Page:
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in Journal of the American Veterinary Medical Association


Objectives—To characterize protein composition of shell scute of desert tortoises and to determine whether detectable differences could be used to identify healthy tortoises from tortoises with certain illnesses.

Animals—20 desert tortoises.

Procedures—Complete postmortem examinations were performed on all tortoises. Plastron scute proteins were solubilized, scute proteins were separated by use of sodium dodecyl sulfate-polyacrylamide gel electrophoresis (SDS-PAGE), and proteins were analyzed, using densitometry. Two-dimensional immobilized pH gradient-PAGE (2D IPG-PAGE) and immunoblot analysis, using polyclonal antisera to chicken-feather β keratin and to alligator-scale β keratin, were conducted on representative samples. The 14-kd proteins were analyzed for amino acid composition.

Results—The SDS-PAGE and densitometry revealed 7 distinct bands, each with a mean relative protein concentration of > 1%, ranging from 8 to 47 kd, and a major protein component of approximately 14 kd that constituted up to 75% of the scute protein. The 2D IPG-PAGE revealed additional distinct 62- and 68- kd protein bands. On immunoblot analysis, the 14-, 32-, and 45-kd proteins reacted with both antisera. The 14-kd proteins had an amino acid composition similar to that of chicken β keratins. There was a substantial difference in the percentage of the major 14- kd proteins from scute of ill tortoises with normal appearing shells, compared with 14-kd proteins of healthy tortoises.

Conclusions and Clinical Relevance—The major protein components of shell scute of desert tortoises have amino acid composition and antigenic features of β keratins. Scute protein composition may be altered in tortoises with certain systemic illnesses. ( Am J Vet Res 2001;62:104–110)

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in American Journal of Veterinary Research


We evaluated the efficacy of acyclovir against experimentally induced herpesvirus infection (Pacheco's parrot disease) in Quaker parakeets. Thirty-two of 40 birds were challenge-exposed with 0.1 ml of a suspension of herpesvirus (104 median cell culture infective doses [ccid 50]) given im. Treatment with acyclovir was started 24 hours later and was continued for 7 days. The birds were allotted to 5 groups of 8 birds each. There was a considerable difference in mortality between groups 1–5. Of 8 birds in each group, 6 died in group 1 (control), 1 died in group 2 (gavage), 3 died in group 3 (low dose, im), 4 died in group 4 (high dose, im), and none died in group 5 (contact controls). There was a significant (P = 0.023) difference in mortality between groups 1 and 2, thus the oral form of acyclovir administered by gavage was the most efficacious therapeutic regimen. Clinical signs and death occurred after discontinuation of acyclovir in groups 2 and 3, whereas the mean time of death for the control group was 6 days after challenge exposure. Herpesvirus was recovered by inoculation of chick embryo cell culture with pooled tissue suspensions from all birds that died. Histologic evidence of herpesvirus infection was found in most birds that died, with the control group having the most severe lesions. Surviving Quaker parakeets were transferred to cages with seronegative Quaker parakeets with no known exposure to herpesvirus. There have been no deaths attributable to herpesvirus infection in a period exceeding 2 years.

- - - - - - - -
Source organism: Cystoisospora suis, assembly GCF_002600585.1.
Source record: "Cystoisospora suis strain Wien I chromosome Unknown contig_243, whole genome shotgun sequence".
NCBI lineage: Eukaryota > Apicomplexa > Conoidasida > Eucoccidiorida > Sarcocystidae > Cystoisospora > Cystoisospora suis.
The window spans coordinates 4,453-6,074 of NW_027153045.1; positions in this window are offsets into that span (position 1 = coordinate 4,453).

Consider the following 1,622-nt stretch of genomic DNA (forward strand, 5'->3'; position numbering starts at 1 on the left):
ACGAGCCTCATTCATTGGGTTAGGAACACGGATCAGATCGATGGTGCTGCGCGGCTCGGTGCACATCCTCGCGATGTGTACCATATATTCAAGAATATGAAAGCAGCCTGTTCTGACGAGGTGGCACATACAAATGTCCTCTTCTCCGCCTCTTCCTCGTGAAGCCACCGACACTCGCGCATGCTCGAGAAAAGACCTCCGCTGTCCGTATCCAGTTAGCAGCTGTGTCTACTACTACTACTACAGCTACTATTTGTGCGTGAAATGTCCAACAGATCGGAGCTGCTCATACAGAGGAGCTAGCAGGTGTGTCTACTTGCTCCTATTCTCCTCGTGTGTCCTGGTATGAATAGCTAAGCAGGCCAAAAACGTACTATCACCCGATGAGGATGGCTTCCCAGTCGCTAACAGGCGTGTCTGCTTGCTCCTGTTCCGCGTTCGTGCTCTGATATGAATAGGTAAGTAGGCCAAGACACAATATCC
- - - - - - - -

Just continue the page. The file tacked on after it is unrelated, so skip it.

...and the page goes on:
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in American Journal of Veterinary Research



To determine optimal site for collection of bone marrow from desert tortoises, and to characterize cytologic staining and morphologic features of bone marrow hematopoietic cells.


16 desert tortoises.


Bone marrow was obtained at necropsy from the pelvis, proximal portion of the humerus, femur, and thickened portions of the cranial to craniolateral and caudal to caudolateral margins of the carapace and plastron for histologic and cytologic examinations. Cytocentrifuged preparations of marrow cells were evaluated for reactivity to cytochemical stains.


Histologic sections were adequate for evaluating acidophils, acidophil precursors, and erythrocyte precursors. It was difficult to differentiate among monocytes, lymphocytes, thrombocytes, and blast cells, and eosinophils could not be differentiated from heterophils. Basophils were in rare, small clusters of 3 to 12 cells. A few lymphoid follicles were found in the pelvis and long bones.

Use of cytochemical staining accomplished differentiation between agranular heterophil precursors and granulated heterophils, and between granulated eosinophils and basophils. Monocytes, azurophils, and monoblasts had similar staining features. Staining of erythrocyte precursors with Sudan black B differentiated them from lymphocytes. Only a few small cells with periodic acid-Schiff-positive cytoplasm were identified as thrombocytes. Lymphocytes did not stain with any of the cytochemical stains.


For histologic and cytologic evaluation of bone marrow hematopoietic cells, pelvis, proximal portion of the humerus, femur, and thickened portions of the peripheral cranial and caudal regions of the carapace and plastron are suitable sites to collect specimens. There are distinct cytochemical markers for heterophil, monocyte, and erythrocyte precursors, as well as later stage heterophils, eosinophils, basophils, monocytes, and azurophils. (Am J Vet Res 1996;57:1608–1615)

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in American Journal of Veterinary Research